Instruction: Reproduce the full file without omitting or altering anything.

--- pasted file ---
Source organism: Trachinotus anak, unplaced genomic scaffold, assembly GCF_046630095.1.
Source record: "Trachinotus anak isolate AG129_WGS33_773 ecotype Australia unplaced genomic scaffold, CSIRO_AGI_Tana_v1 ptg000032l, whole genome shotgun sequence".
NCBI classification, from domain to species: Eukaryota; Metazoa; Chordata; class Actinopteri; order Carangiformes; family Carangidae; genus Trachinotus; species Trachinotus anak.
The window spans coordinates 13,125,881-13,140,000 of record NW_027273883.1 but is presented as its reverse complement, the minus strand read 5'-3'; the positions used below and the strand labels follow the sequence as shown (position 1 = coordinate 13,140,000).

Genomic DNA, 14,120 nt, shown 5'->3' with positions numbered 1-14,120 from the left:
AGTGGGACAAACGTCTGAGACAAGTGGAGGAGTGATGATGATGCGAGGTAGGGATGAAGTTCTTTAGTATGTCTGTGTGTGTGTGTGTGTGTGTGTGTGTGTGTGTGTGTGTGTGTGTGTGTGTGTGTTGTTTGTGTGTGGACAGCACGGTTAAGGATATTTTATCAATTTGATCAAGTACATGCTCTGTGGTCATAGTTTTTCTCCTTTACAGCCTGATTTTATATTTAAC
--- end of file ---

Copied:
Source organism: Trachinotus anak, unplaced genomic scaffold, assembly GCF_046630095.1.
Source record: "Trachinotus anak isolate AG129_WGS33_773 ecotype Australia unplaced genomic scaffold, CSIRO_AGI_Tana_v1 ptg000032l, whole genome shotgun sequence".
NCBI classification, from domain to species: Eukaryota; Metazoa; Chordata; class Actinopteri; order Carangiformes; family Carangidae; genus Trachinotus; species Trachinotus anak.
The window spans coordinates 13,125,881-13,140,000 of record NW_027273883.1 but is presented as its reverse complement, the minus strand read 5'-3'; the positions used below and the strand labels follow the sequence as shown (position 1 = coordinate 13,140,000).

Genomic DNA, 14,120 nt, shown 5'->3' with positions numbered 1-14,120 from the left:
AGTGGGACAAACGTCTGAGACAAGTGGAGGAGTGATGATGATGCGAGGTAGGGATGAAGTTCTTTAGTATGTCTGTGTGTGTGTGTGTGTGTGTGTGTGTGTGTGTGTGTGTGTGTGTGTGTGTGTGTTGTTTGTGTGTGGACAGCACGGTTAAGGATATTTTATCAATTTGATCAAGTACATGCTCTGTGGTCATAGTTTTTCTCCTTTACAGCCTGATTTTATATTTAAC